Here's some discussion of his predecessor, Rehnquist:
In the most important legal issue of the modern era, racial equality, Rehnquist was consistently on the wrong side. As a law clerk to Justice Robert Jackson while the court considered Brown vs. Board of Education, Rehnquist counseled against overturning the ''separate but equal'' doctrine of Plessy vs. Ferguson and fumed about his colleagues' ``pathological search for discrimination.''
Rehnquist's views as a justice were of a piece. Over 33 years, he compiled a virtually unbroken record of trying to narrow the scope of laws protecting the civil and voting rights of minorities, including watering down the enforcement of Brown -- the landmark decision he opposed at its inception.
In other key areas, Rehnquist's jurisprudence was deeply flawed. In a flagship achievement, Rehnquist led the court to curtail citizens' ability to sue states and their officers for violations of federal or state laws. But his approach suffers from the same fundamental problem he once identified in Roe vs. Wade: Whatever the doctrine's merits, it has little if any grounding in the Constitution, its purported source. Rehnquist also spearheaded the court's drive to remove judicial checks on the death penalty even as DNA evidence provided irrefutable proof that the whole system of capital punishment was rife with error.
Psychotic Right Wing Tech Central Station:
You could see it in his opinions, especially after he became Chief. Rehnquist opinions have a certain casualness about both reasoning and citation -- he was famous for misdescribing past cases to make them say what he wanted. He was also well-known by law clerks for cutting out most of the reasoning in their opinion drafts. The classic Rehnquist opinion would state the facts (sparely), state the issue, and state the result, with as little explanation as possible. With one exception: Rehnquist was an artist at laying the groundwork for some future legal development he wanted but for which he didn't yet have the votes. When reasoning was just reasoning, Rehnquist didn't much care about it. When the choice of legal arguments offered a shot at some future bottom line, he cared a lot. Reasons were mere tools. Results were the point of the exercise.
And he believed in seizing opportunities. I clerked for Lewis Powell during his next-to-last year on the Court. That year, Rehnquist was assigned the majority opinion in what looked like a not-very-important criminal case. His law clerk wrote an opinion draft; Rehnquist pared it down a little, then circulated it. Quickly, six of the other eight Justices -- including William Brennan and Thurgood Marshall, the Court's leading liberals -- joined. Rehnquist was appalled: if he was getting more than five votes, that meant he had left money on the table, that he could have pushed the law farther in his preferred direction without losing his majority.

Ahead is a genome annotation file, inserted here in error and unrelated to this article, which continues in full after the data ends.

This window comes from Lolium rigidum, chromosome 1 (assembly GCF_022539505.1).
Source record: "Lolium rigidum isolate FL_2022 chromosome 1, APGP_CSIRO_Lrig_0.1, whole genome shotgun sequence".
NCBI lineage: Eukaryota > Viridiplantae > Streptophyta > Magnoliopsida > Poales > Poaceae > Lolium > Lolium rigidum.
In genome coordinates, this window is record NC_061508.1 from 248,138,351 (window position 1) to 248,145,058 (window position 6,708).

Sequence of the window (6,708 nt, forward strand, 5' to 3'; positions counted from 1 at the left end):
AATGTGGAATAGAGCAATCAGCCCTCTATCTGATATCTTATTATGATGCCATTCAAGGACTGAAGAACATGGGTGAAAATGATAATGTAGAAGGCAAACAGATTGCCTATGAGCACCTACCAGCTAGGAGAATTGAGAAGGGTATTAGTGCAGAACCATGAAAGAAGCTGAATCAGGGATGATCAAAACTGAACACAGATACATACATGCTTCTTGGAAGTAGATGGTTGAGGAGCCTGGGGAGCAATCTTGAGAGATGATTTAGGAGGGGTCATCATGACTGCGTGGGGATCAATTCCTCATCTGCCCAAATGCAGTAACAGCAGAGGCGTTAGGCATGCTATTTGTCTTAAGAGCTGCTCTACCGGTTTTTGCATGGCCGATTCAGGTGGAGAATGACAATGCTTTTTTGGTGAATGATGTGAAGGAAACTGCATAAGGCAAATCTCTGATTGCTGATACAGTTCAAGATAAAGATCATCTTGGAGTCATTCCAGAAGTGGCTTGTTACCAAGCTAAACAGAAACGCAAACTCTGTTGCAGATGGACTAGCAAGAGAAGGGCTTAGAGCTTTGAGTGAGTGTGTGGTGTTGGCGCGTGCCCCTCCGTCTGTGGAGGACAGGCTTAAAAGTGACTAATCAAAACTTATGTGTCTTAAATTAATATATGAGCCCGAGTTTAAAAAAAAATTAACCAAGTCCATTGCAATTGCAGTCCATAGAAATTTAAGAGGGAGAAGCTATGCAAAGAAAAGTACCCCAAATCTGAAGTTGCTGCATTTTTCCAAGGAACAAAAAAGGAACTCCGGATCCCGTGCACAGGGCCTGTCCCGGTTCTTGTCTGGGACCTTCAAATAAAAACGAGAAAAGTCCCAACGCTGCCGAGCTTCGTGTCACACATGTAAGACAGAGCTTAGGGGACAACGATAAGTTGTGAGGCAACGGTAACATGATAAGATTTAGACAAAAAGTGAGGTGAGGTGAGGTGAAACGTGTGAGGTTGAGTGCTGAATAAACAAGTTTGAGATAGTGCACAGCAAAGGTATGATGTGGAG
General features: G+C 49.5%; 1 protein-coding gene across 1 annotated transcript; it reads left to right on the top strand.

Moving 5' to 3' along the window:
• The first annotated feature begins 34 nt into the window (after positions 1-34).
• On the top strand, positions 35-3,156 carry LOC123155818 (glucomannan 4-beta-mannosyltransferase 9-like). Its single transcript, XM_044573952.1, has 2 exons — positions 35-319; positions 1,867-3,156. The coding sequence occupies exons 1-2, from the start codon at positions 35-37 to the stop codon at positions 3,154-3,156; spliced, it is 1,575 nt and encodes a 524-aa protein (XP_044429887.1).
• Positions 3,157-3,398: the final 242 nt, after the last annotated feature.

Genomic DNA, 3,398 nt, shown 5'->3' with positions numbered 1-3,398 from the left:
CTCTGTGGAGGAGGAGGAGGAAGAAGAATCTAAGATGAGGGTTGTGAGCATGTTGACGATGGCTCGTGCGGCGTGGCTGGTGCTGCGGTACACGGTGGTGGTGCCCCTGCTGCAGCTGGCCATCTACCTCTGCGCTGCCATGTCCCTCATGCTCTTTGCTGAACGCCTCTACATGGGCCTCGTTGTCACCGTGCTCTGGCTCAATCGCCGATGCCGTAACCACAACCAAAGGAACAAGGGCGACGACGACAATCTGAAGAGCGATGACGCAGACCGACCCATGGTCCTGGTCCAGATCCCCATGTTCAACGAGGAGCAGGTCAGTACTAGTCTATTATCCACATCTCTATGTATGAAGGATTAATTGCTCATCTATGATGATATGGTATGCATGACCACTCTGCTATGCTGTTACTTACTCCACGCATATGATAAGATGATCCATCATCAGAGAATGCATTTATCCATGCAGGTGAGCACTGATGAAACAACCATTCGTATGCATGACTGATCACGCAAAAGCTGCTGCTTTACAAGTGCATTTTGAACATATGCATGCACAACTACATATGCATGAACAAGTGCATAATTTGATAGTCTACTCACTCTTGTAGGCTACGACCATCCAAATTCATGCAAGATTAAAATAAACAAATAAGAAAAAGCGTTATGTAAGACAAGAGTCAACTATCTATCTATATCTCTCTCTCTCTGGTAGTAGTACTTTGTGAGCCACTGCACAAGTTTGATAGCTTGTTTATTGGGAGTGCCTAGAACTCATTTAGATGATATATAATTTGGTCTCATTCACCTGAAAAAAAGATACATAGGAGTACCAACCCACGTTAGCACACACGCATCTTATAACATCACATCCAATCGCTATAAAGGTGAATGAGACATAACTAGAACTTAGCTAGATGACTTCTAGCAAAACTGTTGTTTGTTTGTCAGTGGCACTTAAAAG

Above all, he was the bottom-line Justice. Faced with a choice between theoretical consistency and a favorable outcome, he would pick the outcome every time. No judge's decisions fit any theory perfectly, but Rehnquist was clearly at one end of the spectrum in this regard. Lawyers call it "result oriented," and it's usually a pejorative. Rehnquist might have considered it a compliment. He seemed to think that law should be result-oriented: the Brennans of the world had their preferred results and he had his; the two sides should duke it out. Theoretical consistency, in his view, was overvalued. Rehnquist understood that the law is filled with compromise and conflicting principles, that without those inconsistencies the machinery can't run. And he believed in making the machinery run -- even the most liberal Justices rejoiced at how smoothly the Court functioned after he took over the Chief's chair from Warren Burger. Just as meetings in George Bush's White House begin when they're supposed to and end when they're supposed to.
As Atrios says, heh-indeedy.
National Catholic Reporter:
Even liberal readers may wonder whether the chapters are too one-sided. There are no voices that are conservative or even moderate. The unrelenting thesis is that the Rehnquist court has come out on the wrong side of issues like affirmative action, women’s rights, the power of Congress to impose obligations on the states and the rights of those accused of crime.
Herman Schwartz, the editor of this collection of valuable essays, is a highly regarded liberal professor at American University Law School in Washington. He arranged for a version of these papers to be published in a special issue of The Nation magazine.
The most prominent decision in this collection is the 5-4 ruling of the Supreme Court in December 2000 that gave the presidency to George W. Bush over Al Gore. Jurists and others will be pondering for generations to come whether that ruling comports with the generally conservative leanings of the Rehnquist court. The authors in this anthology seem to think that it does. For them it is another example of judicial activism -- in open contradiction to the battle cry of Republicans over the last 30 years that judicial activism is wrong.
Well, there's so much more, but now we face the question: Is Rehnquist/Roberts the enemy, or is it O'Conner, whose replacement is yet to be named.
Partisan politics du jour.